As you read this week, understand that the story of Exodus lies at the very heart of Jewish identity. Throughout the centuries, as this people has endured persecution, pogrom and holocaust, the remembrance of God’s deliverance has sustained this passionate community. This story of Exodus also shaped the telling of the Christian story from the very beginning. Matthew’s gospel sees Jesus as the new Moses. Mark’s gospel characterizes the work of Jesus as deliverance and redemption. The Exodus story also creates hope for any number of communities that have experienced oppression. Liberation Theology of our own time is a direct descendant of this Exodus tradition and continues to spark a hopeful fire within Black and Brown peoples across the globe.
Whether the liberation from Egypt is a story that is set in time or one of those deeply true stories that transcends time, no one will ever know.
There is less archeological confidence in the historicity of the stories of Exodus and Conquest than there used to be, given our growing insights of historical criticism. Some scholars think of this as “paradigmatic history” whereby…
… the narrative is seen to make a claim for intense particularity, but a particularity that invites and permits rereading in a variety of circumstances (Brueggemann).
Consider again the context of the Exile and the very real possibility that this ancient story from Egypt was told from the experience of Exile in Babylon. The story doesn’t have to be what actually happened a long long time ago in Egypt in order for it to be true. The story is “true” because all kinds of people who suffer from the oppression by all sorts of tyrants are enabled to hold on to the hope that their cries will eventually be heard and the Creator-Sustainer-Redeemer of all-that-is will ultimately act for salvation and shalom.
As you read Exodus 1-15, pay special attention to chapter 3. Here is a pivotal introduction of God, YHWH, Yahweh, I Am. Recall the I Am sayings of Jesus from the Gospel of John and consider again how radical John’s Christology is.
As you read the story of the plagues upon Egypt, you may be troubled (as I have been) with the odd phrase repeated again and again: “the Lord hardened Pharaoh’s heart.” Think about this within the context of the storytellers’ theology. For the Hebrews of Egypt and the exiled Israelites in Babylon, God is the all-powerful Lord of all creation. Even the most powerful kings of the earth cannot resist the indomitable will of the Sovereign Lord of all Lords. The storytellers frame the contest between God and the Pharaoh as an opportunity for God’s glory to be seen, not just to Israel so as to build their faith, but also to the kings and kingdoms of the earth so as to demonstrate the supremacy of the one true God.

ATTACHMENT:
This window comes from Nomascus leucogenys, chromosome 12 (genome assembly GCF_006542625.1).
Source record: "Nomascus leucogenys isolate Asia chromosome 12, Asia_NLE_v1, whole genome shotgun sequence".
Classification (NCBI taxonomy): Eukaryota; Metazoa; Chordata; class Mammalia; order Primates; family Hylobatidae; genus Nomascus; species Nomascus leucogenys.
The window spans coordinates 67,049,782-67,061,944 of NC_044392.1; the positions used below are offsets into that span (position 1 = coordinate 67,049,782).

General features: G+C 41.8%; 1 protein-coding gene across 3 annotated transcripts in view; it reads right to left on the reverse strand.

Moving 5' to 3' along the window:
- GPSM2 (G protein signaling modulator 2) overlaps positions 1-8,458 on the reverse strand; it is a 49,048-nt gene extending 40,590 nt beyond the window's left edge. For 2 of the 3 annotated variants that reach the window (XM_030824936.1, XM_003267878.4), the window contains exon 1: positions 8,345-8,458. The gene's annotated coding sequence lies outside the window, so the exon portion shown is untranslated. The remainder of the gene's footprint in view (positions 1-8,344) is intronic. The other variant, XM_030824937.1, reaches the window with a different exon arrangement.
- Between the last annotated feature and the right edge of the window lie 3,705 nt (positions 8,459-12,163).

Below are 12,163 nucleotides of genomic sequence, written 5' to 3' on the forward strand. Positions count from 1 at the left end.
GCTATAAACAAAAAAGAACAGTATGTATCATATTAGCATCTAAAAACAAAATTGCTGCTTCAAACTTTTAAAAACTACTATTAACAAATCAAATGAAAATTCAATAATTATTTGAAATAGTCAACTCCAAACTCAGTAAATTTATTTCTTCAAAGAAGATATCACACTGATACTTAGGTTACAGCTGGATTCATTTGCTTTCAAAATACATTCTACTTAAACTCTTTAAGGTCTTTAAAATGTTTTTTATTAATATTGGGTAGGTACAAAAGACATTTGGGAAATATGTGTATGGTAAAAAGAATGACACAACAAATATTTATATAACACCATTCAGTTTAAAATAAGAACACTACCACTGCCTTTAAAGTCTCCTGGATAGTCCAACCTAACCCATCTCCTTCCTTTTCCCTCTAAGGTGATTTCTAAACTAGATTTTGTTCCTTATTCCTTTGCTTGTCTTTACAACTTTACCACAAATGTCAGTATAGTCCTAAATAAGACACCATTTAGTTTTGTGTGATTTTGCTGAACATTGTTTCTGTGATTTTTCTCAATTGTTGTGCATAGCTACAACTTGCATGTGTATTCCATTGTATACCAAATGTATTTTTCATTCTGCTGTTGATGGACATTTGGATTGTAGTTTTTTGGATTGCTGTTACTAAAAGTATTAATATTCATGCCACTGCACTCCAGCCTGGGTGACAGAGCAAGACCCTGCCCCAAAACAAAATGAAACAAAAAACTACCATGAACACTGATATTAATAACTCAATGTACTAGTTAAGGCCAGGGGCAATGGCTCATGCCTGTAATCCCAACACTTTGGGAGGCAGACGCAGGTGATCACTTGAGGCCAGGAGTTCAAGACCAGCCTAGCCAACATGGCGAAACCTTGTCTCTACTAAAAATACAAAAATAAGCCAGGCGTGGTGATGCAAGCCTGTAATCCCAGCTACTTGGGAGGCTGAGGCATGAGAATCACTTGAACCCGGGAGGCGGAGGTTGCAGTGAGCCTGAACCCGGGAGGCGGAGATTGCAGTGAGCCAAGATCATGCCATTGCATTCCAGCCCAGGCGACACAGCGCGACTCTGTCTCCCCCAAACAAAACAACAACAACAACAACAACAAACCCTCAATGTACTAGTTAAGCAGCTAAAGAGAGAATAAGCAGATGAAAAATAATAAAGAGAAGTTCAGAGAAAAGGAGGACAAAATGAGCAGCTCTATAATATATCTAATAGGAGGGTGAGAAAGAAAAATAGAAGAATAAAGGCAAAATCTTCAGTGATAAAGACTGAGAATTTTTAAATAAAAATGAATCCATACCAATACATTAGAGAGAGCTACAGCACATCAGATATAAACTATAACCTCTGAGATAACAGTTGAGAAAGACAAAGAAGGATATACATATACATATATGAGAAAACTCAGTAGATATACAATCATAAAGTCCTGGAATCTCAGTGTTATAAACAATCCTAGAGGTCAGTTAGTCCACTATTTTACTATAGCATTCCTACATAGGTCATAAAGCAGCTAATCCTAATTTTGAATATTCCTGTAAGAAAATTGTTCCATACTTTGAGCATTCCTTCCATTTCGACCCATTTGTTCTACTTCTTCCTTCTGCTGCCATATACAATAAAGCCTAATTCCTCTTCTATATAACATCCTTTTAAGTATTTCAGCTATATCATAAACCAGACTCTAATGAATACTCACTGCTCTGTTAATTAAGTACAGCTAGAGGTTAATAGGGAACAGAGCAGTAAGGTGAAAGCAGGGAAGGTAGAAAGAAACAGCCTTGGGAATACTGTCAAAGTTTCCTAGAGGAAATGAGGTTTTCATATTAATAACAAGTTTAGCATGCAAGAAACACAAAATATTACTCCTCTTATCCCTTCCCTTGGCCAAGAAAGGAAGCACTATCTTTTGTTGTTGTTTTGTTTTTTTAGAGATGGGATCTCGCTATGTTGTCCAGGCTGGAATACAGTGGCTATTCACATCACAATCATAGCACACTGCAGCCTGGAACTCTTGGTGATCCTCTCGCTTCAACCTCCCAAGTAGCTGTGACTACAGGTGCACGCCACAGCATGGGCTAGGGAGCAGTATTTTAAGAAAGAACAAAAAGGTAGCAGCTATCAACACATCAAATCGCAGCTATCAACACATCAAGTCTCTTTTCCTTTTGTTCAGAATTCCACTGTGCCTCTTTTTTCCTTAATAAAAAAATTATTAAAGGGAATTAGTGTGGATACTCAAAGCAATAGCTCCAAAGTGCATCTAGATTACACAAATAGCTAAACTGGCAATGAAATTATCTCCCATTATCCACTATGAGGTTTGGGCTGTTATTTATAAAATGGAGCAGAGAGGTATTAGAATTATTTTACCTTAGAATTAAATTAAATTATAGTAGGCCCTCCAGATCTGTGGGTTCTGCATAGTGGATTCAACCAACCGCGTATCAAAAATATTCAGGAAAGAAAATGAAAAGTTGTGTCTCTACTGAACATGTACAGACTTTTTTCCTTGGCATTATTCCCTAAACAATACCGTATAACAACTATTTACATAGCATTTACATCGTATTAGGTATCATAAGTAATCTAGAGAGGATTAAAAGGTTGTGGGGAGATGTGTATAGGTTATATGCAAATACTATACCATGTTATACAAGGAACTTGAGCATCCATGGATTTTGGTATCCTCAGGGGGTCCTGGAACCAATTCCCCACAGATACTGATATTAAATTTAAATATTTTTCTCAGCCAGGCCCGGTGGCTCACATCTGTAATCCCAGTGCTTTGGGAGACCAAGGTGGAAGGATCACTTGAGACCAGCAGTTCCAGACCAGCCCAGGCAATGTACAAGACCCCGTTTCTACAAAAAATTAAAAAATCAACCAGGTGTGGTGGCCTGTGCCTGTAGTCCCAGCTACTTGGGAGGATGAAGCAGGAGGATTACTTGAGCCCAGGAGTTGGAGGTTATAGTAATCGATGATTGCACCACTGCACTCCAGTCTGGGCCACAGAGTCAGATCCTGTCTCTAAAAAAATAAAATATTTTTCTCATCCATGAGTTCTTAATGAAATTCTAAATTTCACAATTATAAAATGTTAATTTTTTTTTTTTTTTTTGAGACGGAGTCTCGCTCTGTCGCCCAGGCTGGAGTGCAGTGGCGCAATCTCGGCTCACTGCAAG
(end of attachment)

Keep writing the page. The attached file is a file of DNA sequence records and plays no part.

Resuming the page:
In the Hebrew Bible, the Old Testament, there are two different traditions of the sacrificial lamb. One seems to be more dominant in the biblical story itself and in our traditional Christian theological reflections and that is the tradition of the scapegoat. An animal is sacrificed in substitution for the sins of the people as atonement. This remembrance of sin and forgiveness is celebrated even today in the symbolic rituals of Yom Kippur. (We will unpack this particular notion of the sacrificial lamb more fully in a few weeks when we get to Leviticus.)
But in our story today, there are no hints of a substitutionary death of the lamb on account of sin. Instead the Passover lamb is strength for the journey; it is the one around whom the community gathers, the sharing of whose life binds the community together. It is celebration and sustenance. This is the other thread of meaning for the sacrificial lamb that is especially appropriate theology for the Christian Communion/Eucharist. This tradition that weaves throughout the biblical texts is the tradition of community and covenant.
As you read the Psalms (24, 90, 105), you will notice that Ps 90 is attributed to Moses.
Your wrath is as great as the fear that is due you.
So teach us to count our days that we may gain a wise heart.
Be sure to take time to appreciate Psalm 105 and its powerful poetic remembrance of these core stories of Israel. Compare this song with the “psalm” recorded in Exodus 15.
As you read Mark 11-16, you will notice that Mark’s description of the last supper on the night before his crucifixion was a Passover meal. The Christian celebration of Easter has always coincided with the Jewish celebration of Passover. The dates dance around each other based on the lunar calendar, but their relationship is fixed.
Some Christian churches recognize this relationship by celebrating a Jewish Seder with a Christian twist. My friend, Rabbi Jeffrey joined us at one of our Seder meals one year and led my congregation through the traditional ritual. It became very clear to us how the meaning of Passover connected across the ages to the meaning of the Christ. It was a moving experience.
As you read Ephesians, revel in the powerful poetic prayers; there are several. Words have power to stir the human soul; power that is wielded by some to provoke fear and hatred. Power that is used by others to inspire us to awe and goodness.
Notice as you read, the repetition of the persistent biblical theme of God’s deliverance from slavery, sin, and “death.” Also the theme of God’s triumph over pharaohs and tyrants, named here as “rulers and authorities” – not just on earth, but “the cosmic powers and spiritual forces of evil in the heavenly places…”
See again in the letter to the Ephesian churches the Pauline passion for breaking down barriers between Jew and Gentile.
Walter Brueggemann, An Introduction to the Old Testament (Louisville: Westminster John Knox, 2003).